Such was the form of admission for each Knight Templar. Besides the knights, there were other classes attached to the order of an inferior degree ; but although inferior, many illustrious and great men were proud to enter them, and amongst them we find no less a person than Pope Innocent III. For many years after their foundation in England, the members of the order appear to have acted in conformity with the rigorous rules laid down for them; and certainly the punishment inflicted on those of their members who proved refractory was sufficiently severe. They were imprisoned in a small stone chamber built in the thickness of the wall that surrounded the chapel, only four and a half feet in length. Cooped-up in this narrow cell, with hardly food sufficient to support bare existence, they were not denied the consolations of religion. An aperture was made in the wall, through which the unfortunate prisoner could hear the voices of the brotherhood below, as it chanted the daily service in the chapel. Besides the punishment of imprisonment, offenders were publicly scourged on the bare back by the master before the assembled brethren. One Knight Templar, by name Valaincourt, who, having deserted the order, had returned and sought readmission, was condemned to eat for a year on the ground with the dogs, to fast four days in the week on bread and water, and every Sunday to be scourged in the chapel.
Such was the rigorous discipline of the order at the commencement of its career; but prosperity proved a greater enemy to this fraternity than ever adversity had done. Soon after the final fall of Jerusalem, the wealth, influence, and power of the order, as I have already stated, increased, not only in England, but throughout Christendom. At their Preceptory in London, on the spot familiar to every citizen, kings and ambassadors were feasted, parliaments and general councils were held. Besides the large gifts bestowed upon the order, vast treasures were committed to its custody, and it was considered the safest guardian of wealth and property; and not only was property held to be sacred within its precincts, but kings sought and found refuge within its walls. Here King John dwelt in those troublous times when the Barons of Eng. land demanded and obtained the great charter of their freedom. Here Hubert de Burgh deposited his vast riches when imprisoned in the Tower, and the king in vain sought to seize them.
In Henry the Third's reign the Master of the Temple first sat in Parliament; but now, at the zenith of their power, they fell. Pride, the sure forerunner of such falls, and vice, the constant attendant on such pride, overshadowed with their baneful influence the bright prospects of this once noble brotherhood. As Spenser tells us, when alluding to the Temple, in the following lines :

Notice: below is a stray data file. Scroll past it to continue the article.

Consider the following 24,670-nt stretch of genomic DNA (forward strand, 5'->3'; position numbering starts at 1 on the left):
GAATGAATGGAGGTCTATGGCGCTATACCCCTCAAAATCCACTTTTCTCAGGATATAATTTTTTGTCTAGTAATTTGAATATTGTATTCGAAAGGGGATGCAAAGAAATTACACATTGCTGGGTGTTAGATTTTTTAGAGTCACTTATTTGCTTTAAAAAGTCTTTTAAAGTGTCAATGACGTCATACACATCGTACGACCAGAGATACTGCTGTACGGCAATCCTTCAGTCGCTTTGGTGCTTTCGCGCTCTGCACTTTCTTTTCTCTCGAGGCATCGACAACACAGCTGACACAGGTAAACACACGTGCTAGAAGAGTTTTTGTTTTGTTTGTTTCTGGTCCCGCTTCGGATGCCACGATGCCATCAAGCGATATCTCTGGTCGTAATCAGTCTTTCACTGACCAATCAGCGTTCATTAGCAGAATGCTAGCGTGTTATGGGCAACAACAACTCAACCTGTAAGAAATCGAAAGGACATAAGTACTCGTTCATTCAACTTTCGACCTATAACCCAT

• Those brick towers
Till they decay'd through pride.' The envy of princes is not easily overcome ; at least, it was not in old days. The potent monarchs that ruled over the countries of Christendom at the time we are speaking of saw with fear and dismay the increasing power of men who once called themselves the poor fellow-soldiers of Jesus Christ.' They found themselves confronted with a power equal to, if not greater than, their own, and a power that seemed ever on the increase. They coveted the broad acres and vast wealth possessed by the order, and inwardly chafed at the immunities they were forced to concede to men who were not over-scrupulous as to the use they made of them. The common people hated the order with a more bitter hatred, engendered by the scorn and contumely with which they were treated by the brotherhood generally, and increased by the vice and depravity of the knights; crimes that remained unpunished and uncondemned. The ground being thus undermined beneath them, it only required a small spark to light the train. But before the fatal day arrived, the Knights Templars, as if determined to end their career in glory, as they had begun it, gave one more proof of their heroic courage by their brilliant defence of Acre. The flickering flame burnt bright and lurid for a moment, and then expired. A few years later, and they had ceased to exist. In 1912, Pope Clement V. and Philip le Bel of France, their two most inveterate enemies, combined together for the total destruction of the brotherhood. In order to give some colour to the persecution they were about to commence, the members of the fraternity were accused of the most infamous crimes. They were charged with worshipping a calf, with spitting on the cross and denying our Lord, and other monstrous accusations were brought against them; some, no doubt, partly true, but the greater part wholly false.